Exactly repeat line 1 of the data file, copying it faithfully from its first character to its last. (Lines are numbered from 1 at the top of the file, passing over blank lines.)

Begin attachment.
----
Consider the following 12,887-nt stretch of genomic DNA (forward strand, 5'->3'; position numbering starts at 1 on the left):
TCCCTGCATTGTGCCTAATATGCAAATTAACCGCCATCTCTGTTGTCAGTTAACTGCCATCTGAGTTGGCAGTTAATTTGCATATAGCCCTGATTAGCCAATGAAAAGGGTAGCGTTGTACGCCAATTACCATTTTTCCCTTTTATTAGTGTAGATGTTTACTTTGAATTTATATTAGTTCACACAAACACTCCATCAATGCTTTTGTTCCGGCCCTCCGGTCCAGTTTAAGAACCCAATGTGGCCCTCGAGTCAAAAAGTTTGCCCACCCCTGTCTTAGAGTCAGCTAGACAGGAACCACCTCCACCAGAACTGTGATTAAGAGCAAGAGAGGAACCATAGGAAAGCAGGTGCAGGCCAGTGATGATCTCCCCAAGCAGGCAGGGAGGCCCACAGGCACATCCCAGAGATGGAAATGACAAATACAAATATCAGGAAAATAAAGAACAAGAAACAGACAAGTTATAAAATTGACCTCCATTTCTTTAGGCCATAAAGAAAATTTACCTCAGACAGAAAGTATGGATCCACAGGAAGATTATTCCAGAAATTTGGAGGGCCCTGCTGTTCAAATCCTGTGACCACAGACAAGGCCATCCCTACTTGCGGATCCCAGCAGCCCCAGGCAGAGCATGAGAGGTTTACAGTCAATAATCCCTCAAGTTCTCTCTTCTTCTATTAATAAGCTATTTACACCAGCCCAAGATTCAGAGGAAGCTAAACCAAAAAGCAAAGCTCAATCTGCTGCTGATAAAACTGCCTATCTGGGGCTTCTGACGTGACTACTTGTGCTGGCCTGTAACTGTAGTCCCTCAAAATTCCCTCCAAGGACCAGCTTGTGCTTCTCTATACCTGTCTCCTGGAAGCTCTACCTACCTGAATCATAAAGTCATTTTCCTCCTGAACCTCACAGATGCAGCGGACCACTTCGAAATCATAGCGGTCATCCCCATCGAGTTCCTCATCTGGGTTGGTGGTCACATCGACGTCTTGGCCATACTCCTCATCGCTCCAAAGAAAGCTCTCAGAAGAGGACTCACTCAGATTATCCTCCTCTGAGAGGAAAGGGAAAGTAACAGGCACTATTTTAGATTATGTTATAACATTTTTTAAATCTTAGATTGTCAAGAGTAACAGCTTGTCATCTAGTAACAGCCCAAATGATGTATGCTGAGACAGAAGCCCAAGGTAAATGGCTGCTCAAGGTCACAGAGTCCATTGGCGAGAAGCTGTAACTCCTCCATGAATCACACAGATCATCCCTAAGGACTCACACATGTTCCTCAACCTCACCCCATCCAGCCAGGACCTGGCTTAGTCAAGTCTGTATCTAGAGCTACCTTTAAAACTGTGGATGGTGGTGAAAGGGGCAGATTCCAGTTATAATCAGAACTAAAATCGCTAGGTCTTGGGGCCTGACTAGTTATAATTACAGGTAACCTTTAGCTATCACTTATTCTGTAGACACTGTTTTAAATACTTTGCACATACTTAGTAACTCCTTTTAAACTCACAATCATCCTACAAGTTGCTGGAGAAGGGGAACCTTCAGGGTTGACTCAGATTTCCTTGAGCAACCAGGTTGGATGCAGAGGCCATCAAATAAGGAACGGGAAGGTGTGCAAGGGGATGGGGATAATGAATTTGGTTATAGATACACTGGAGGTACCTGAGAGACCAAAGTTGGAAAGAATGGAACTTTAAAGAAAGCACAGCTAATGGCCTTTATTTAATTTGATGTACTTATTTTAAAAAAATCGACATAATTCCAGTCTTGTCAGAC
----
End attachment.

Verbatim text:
Consider the following 12,887-nt stretch of genomic DNA (forward strand, 5'->3'; position numbering starts at 1 on the left):